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Things were never quite the same when Michael got his new "Waukegan father." Of course Mikey never knew his "real" one, but this man, try as he might, never was able to interest him in anything. John Fosberg tried his best to bond with his new son by taking him fishing or teaching him the ins and outs of woodworking, but to no avail. The five-year-old boy didn't want the misery of being woken at 5 a.m., trussed up in an oversized lifejacket, and thrown in a boat to catch fish. Buying them would have been easier. Did the man ever hear about things like basketball? It was a standoffish relationship at best, but later Mikey would admit that "The very things I found so irritating about him, I realized much later, were the greatest gifts he gave me: work hard, have integrity, be honest, save money." (p. 40)

Mikey always felt like an outsider, but his brother and sister, Christopher and Lora, who were almost a decade younger, seemed to understand him as did Papa Charlie. Papa Charlie, otherwise known as Garabed Pilibosian, was an Armenian immigrant, a survivor of "the first modern genocide" in Armenia. He seemed uncertain about his mother, Papa's daughter, as his place in the family made him feel like that of an outsider looking in. Why? He was a shy, timid young man, but strangely enough, acting became his refuge, his forte. "I was bitten by the stage bug, and once I got my first taste, I plunged forward, foot firmly on the accelerator." (p. 33) It was, of course, one of those things his father, John, looked askance at.

And then there was his relationship with drugs which later spiraled out of control by the time he was attending the University of Minnesota.
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4 of 5 people found the following review helpful By drlarryross on July 25, 2011
Take One, Please... An Abridged Anthropological Review of Incognito: An American Odyssey of Race and Self-Discovery, Authored by Michael Sidney Fosberg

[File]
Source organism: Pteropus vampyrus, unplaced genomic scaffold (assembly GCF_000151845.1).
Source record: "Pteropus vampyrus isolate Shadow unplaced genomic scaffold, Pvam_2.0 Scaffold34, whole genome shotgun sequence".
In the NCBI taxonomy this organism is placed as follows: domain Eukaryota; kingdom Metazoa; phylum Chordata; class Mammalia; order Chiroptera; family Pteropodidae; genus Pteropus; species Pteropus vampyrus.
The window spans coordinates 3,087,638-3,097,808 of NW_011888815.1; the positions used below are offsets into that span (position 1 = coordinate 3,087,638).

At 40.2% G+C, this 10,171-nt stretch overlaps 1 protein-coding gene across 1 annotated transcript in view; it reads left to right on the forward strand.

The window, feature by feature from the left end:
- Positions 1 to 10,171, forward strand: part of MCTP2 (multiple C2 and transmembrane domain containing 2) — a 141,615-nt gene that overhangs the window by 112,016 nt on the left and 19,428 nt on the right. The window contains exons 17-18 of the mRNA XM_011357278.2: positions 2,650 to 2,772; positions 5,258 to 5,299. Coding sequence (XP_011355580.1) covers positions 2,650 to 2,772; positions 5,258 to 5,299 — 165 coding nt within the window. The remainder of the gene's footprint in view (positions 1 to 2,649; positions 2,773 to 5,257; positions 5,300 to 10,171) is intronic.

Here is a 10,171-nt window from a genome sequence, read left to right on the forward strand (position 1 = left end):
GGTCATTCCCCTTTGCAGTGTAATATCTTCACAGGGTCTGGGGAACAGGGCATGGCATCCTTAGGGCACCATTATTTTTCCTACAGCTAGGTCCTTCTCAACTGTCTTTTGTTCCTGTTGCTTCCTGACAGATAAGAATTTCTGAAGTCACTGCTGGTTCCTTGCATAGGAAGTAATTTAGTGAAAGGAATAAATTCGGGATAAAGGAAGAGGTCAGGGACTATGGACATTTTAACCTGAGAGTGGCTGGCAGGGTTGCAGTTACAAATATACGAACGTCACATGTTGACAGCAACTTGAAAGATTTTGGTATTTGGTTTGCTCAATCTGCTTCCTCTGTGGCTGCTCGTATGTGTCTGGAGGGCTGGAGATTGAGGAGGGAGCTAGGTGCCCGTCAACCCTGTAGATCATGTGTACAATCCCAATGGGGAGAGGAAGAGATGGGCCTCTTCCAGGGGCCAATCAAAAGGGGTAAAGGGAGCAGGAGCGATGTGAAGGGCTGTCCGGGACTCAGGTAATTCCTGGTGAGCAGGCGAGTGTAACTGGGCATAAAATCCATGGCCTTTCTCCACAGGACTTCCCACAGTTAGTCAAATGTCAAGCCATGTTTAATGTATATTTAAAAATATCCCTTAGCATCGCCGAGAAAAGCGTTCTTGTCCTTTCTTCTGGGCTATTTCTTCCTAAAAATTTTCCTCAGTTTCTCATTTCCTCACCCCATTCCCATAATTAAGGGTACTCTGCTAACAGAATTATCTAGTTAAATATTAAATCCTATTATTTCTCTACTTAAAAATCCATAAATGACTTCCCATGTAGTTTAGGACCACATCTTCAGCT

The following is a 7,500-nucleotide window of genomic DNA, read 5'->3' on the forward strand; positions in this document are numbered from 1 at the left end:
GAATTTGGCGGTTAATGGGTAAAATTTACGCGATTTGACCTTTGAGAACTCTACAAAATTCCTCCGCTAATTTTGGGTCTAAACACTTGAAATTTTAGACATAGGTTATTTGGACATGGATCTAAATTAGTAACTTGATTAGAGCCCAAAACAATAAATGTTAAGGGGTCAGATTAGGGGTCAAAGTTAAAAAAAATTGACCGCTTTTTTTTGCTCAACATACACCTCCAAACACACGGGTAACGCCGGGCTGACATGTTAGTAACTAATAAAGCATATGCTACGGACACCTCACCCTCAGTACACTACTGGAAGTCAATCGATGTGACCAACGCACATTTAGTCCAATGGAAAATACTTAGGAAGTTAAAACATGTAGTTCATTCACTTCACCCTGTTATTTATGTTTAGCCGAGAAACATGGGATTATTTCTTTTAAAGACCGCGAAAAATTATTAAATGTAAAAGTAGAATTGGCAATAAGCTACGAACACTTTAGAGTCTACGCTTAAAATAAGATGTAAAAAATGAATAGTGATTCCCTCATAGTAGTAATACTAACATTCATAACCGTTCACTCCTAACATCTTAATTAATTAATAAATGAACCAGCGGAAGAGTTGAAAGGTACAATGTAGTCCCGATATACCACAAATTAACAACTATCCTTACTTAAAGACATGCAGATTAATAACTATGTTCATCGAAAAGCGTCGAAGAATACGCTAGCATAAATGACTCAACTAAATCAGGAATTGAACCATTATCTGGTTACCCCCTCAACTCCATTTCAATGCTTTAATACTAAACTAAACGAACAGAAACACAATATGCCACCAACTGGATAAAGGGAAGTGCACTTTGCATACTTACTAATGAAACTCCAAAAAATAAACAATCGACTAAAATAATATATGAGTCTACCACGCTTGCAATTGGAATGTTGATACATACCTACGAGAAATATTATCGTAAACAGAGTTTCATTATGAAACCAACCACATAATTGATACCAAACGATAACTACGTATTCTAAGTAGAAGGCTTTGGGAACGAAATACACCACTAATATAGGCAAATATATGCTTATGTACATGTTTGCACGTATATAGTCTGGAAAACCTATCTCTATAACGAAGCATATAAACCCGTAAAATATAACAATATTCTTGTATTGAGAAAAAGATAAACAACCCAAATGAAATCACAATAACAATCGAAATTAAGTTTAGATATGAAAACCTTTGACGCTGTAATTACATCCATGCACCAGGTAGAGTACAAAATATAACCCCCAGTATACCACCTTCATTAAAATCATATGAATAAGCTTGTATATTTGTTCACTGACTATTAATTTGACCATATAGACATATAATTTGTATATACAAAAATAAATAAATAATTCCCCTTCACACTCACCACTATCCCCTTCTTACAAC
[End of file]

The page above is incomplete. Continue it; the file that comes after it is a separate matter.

Michael Fosberg's Incognito is an outstanding personal ethnographic narrative; it is written with great humility, and it thoroughly elucidates America's identity struggles of the last two centuries. Every human is born into a culture that is already going on, when you get there, so others actually decide your identity. This well-documented account, of both sides of his family's successful escape from enslavement in the Old World (Armenia) and the New World (America) simultaneously, is indeed groundbreaking, by any measure: it presents a form of sociocultural dualism that has never been exposed.

As Fosberg explains, he was socialized as one of the "Starving Armenians," those who survived the Turkish genocide during World War I, migrated to America, and made good against all odds. Fosberg's Armenian maternal grandfather, Garabed Pilibosian, was probably the most influential male role model (in his conscious) of his early learning experience (originally Garabed Misakian, when he was enslaved by a Turkish family in Armenia as a child, before he escaped to Aleppo, Syria where there was an orphanage for Armenian children; then Garabed fled to Paris, France before making his way to America. Pilibosian became Garabed's `made-up' surname, of unknown origin, in America. The affable Garabed established a very successful cleaners in the Karcher Hotel, along with his Armenian wife Rachel, in Waukegan, IL, thereby averting his family's starvation).